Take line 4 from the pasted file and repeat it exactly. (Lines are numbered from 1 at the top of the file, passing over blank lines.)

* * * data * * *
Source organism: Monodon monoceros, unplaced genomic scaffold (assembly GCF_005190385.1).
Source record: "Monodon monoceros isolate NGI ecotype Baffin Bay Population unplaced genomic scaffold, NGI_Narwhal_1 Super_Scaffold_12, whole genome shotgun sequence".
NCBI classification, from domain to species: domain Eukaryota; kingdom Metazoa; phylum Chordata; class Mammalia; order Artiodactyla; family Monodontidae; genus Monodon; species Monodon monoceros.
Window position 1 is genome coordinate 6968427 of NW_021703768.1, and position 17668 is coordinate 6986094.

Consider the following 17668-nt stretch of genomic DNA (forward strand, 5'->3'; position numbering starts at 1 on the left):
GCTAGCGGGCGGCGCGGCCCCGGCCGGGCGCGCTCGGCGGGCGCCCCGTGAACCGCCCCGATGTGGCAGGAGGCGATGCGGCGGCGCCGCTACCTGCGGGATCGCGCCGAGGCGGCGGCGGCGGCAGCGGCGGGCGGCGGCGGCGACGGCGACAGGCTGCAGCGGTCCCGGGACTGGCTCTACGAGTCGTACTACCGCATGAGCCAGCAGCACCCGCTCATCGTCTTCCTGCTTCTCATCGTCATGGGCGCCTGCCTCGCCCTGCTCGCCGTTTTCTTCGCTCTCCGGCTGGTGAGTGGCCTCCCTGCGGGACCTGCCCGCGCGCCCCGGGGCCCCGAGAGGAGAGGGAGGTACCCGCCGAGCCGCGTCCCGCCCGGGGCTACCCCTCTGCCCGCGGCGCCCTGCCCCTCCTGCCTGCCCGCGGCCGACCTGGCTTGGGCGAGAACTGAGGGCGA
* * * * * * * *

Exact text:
Window position 1 is genome coordinate 6968427 of NW_021703768.1, and position 17668 is coordinate 6986094.